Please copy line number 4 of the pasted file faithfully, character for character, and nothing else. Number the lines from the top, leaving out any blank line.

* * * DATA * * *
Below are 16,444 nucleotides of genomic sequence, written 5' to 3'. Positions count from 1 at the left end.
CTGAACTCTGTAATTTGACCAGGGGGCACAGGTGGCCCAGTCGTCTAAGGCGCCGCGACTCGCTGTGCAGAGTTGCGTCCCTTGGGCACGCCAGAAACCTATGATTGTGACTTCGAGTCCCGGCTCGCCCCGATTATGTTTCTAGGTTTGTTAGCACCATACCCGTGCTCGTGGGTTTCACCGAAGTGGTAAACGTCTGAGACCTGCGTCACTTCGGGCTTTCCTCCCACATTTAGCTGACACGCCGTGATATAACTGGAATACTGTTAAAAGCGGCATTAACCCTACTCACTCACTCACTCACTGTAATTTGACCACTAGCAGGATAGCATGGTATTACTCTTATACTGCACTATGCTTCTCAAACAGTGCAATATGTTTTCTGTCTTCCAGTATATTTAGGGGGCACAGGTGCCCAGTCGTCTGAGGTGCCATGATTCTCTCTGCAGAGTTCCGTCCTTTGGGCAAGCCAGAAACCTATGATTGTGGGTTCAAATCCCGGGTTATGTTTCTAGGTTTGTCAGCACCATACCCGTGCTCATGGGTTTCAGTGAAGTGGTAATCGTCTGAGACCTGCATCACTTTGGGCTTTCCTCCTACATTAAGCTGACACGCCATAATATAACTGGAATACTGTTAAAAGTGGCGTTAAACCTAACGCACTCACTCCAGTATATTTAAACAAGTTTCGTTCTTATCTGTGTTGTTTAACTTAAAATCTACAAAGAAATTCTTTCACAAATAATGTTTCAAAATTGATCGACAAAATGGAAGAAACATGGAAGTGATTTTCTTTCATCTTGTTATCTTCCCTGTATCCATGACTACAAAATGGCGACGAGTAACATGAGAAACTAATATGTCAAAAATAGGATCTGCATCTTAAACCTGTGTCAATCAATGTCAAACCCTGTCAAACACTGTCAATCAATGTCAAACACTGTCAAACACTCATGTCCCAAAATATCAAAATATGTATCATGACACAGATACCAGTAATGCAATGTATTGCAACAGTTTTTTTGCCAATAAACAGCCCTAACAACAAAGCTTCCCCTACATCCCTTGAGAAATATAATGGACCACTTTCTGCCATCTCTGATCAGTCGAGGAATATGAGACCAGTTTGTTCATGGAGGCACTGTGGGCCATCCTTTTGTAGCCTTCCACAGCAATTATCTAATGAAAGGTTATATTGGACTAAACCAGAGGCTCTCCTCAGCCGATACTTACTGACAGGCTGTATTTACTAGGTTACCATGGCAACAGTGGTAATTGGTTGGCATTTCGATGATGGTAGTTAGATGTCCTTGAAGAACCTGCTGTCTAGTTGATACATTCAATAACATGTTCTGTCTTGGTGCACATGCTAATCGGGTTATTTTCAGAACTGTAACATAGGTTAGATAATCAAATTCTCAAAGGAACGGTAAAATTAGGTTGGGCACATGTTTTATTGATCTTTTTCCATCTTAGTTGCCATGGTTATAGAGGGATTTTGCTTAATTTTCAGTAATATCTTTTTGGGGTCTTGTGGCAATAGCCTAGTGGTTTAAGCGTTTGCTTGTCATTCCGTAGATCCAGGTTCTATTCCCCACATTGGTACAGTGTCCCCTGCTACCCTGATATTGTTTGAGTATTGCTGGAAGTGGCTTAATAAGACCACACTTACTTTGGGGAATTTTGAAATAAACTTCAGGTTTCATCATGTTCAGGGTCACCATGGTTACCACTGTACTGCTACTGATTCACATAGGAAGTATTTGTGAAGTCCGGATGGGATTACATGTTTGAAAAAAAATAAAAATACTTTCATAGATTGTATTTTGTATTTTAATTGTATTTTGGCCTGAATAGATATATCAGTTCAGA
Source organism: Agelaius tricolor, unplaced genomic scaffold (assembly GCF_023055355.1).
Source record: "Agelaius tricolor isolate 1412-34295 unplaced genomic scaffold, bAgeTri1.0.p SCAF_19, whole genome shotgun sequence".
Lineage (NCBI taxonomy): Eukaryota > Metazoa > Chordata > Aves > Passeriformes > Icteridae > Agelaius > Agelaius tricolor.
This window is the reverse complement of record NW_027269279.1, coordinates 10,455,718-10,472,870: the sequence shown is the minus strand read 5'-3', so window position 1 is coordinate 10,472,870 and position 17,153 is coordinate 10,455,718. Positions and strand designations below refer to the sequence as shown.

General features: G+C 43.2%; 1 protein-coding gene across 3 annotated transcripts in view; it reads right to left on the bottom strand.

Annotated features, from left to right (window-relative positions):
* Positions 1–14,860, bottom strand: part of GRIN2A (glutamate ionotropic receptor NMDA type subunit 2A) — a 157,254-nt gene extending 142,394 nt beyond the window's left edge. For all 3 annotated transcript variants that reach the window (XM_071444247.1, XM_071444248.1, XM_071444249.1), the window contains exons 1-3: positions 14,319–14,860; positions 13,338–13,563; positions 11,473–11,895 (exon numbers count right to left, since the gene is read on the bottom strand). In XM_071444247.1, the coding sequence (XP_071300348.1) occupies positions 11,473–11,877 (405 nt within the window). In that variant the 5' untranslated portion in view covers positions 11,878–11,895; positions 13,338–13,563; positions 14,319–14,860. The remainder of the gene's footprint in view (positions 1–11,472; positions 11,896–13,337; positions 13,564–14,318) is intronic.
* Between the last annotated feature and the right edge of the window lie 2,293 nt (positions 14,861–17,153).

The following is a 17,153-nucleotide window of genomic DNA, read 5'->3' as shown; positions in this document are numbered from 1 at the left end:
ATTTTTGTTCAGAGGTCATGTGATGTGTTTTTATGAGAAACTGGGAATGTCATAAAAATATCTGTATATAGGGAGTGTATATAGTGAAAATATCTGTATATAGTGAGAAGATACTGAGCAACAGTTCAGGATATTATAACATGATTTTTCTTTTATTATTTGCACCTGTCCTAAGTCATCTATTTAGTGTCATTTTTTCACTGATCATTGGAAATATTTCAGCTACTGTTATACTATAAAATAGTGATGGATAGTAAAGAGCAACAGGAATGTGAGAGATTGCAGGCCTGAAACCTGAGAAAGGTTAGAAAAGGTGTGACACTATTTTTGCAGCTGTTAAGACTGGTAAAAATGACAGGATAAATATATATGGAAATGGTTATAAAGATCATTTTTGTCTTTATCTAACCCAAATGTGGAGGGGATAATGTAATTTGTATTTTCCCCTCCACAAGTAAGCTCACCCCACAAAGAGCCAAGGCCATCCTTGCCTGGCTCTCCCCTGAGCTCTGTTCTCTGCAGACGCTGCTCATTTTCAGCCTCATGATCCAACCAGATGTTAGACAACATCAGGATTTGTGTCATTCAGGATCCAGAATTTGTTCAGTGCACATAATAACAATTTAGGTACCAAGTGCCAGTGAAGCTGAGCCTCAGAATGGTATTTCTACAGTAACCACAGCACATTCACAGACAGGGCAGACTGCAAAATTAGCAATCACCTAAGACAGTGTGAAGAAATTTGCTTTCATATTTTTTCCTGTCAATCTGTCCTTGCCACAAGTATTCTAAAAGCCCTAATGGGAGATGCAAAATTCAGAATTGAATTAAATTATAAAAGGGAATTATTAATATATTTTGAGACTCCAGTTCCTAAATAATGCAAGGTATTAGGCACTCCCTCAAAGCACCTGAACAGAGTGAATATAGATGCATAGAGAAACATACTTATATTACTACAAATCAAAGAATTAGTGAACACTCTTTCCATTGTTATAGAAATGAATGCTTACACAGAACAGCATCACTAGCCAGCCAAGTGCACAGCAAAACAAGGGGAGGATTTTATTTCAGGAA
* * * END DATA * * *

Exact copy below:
Source record: "Agelaius tricolor isolate 1412-34295 unplaced genomic scaffold, bAgeTri1.0.p SCAF_19, whole genome shotgun sequence".